Where is the French capital of gastronomy? It is an arm wrestle between Paris and Lyon, the two largest metropolitan areas of France. If Anthony Bourdain possesses any credence, the title will indubitably go to Lyon. It probably won’t go uncontested, and I am known to favor Paris for reasons too many to count, but this year, I decided to snoop around Lyon to find out for myself exactly why Lyon is a contender. Armed with a growling, seemingly bottomless pit of a stomach, I wandered the streets of this very French city where very little is known – Lyon.

This is what I found.

Spoiler alert. Lyon gets this one.

Counting (Michelin) Stars

Paul Bocuse is the revered godfather of gastronomy and seeming poster child of Lyon. His restaurant, Auberge du Pont de Collonges, has garnered worldwide recognition for keeping three Michelin stars for fifty years, making it perhaps one of the greatest restaurants in the world today. I couldn’t delude myself that my checkbook could manage to dine at this legendary establishment, but I am sure it is worth saving up for. The secret, though, is that Monsieur Bocuse founded Institut Paul Bocuse, a hotel and restaurant institute and you could get meals inspired by Mr. Bocuse, prepared by apprentices and students, at a fraction of the cost.

Woman on Top

And while $500 dinners are not in my future (or present, actually), I did have a rather hypnotic meal at two-Michelin starred, La Mere Brazier, founded by Paul Bocuse’s mentor, Madame Eugenie Brazier. I’ve been fortunate to have had many extraordinary meals in many places around the world, but this one is for the books. The food was decidedly delirious, decadent, and generous. The army of staff was impeccable and on point, but sans the righteousness and snobbery one might expect at a two-star Michelin establishment.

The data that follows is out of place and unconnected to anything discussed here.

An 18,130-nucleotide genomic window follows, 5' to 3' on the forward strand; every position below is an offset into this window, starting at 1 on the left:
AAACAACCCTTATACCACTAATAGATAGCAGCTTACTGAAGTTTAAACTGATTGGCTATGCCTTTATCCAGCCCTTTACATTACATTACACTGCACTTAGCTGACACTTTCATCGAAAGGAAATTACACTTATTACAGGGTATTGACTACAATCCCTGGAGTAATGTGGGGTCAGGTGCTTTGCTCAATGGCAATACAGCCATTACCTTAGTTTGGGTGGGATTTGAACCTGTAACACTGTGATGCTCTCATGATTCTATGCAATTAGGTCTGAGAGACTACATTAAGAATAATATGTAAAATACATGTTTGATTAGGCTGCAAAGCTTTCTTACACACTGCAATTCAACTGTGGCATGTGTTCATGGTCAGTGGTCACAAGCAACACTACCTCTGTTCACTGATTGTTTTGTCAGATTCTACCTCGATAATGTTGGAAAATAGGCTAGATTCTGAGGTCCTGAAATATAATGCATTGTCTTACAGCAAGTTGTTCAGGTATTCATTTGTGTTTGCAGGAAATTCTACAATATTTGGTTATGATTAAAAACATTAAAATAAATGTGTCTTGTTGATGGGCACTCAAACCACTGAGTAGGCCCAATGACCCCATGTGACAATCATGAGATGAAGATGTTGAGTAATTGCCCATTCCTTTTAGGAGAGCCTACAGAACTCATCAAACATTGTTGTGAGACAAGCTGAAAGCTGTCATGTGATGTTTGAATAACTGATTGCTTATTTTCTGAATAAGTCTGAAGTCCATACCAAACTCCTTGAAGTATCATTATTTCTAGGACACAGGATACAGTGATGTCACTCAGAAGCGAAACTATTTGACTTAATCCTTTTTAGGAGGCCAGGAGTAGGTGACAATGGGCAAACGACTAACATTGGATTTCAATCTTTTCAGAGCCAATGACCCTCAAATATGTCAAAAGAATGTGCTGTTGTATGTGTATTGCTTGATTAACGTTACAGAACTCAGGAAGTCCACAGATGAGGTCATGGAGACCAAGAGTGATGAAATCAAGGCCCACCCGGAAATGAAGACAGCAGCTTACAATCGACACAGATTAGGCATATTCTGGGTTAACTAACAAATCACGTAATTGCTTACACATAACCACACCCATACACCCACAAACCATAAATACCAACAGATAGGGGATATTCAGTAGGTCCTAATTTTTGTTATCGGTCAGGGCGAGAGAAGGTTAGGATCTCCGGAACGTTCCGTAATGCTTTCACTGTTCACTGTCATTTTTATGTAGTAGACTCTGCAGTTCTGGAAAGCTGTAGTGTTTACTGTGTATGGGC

Bet on Bouchon

For traditional and casual Lyonnaise food, one must experience a bouchon. It is here one will find food typical of the seasons and of Lyon. There are many of them littered around, but make sure you look for the garants de la tradition culinaire Lyonnaise – the Lyon culinary tradition guarantee.

Rue Merciere

The pedestrian-only Rue Merciere is a series of narrow alleyways and cobblestone streets lined with sidewalk cafes and is etched in my memory as one of the most endearing in all my travels in Europe. It has a contained and elegant buzz and is never rowdy or overly touristy.

Market Share

There is a huge food market in Lyon named after Monsieur Paul Bocuse (see #1 above). I told you, this dude’s a hometown hero. Les Halles de Lyon – Paul Bocuse is a one-stop shop for everything that is edible and is awesome about Lyonnaise food. For a less dizzying and overwhelming outdoor option, the riverbank of is host to Marche Saint-Antoine Celestins, a farmers market featuring local produce – and cheery farmers that I would daresay beats the scoffs one might see in its rival, Paris.

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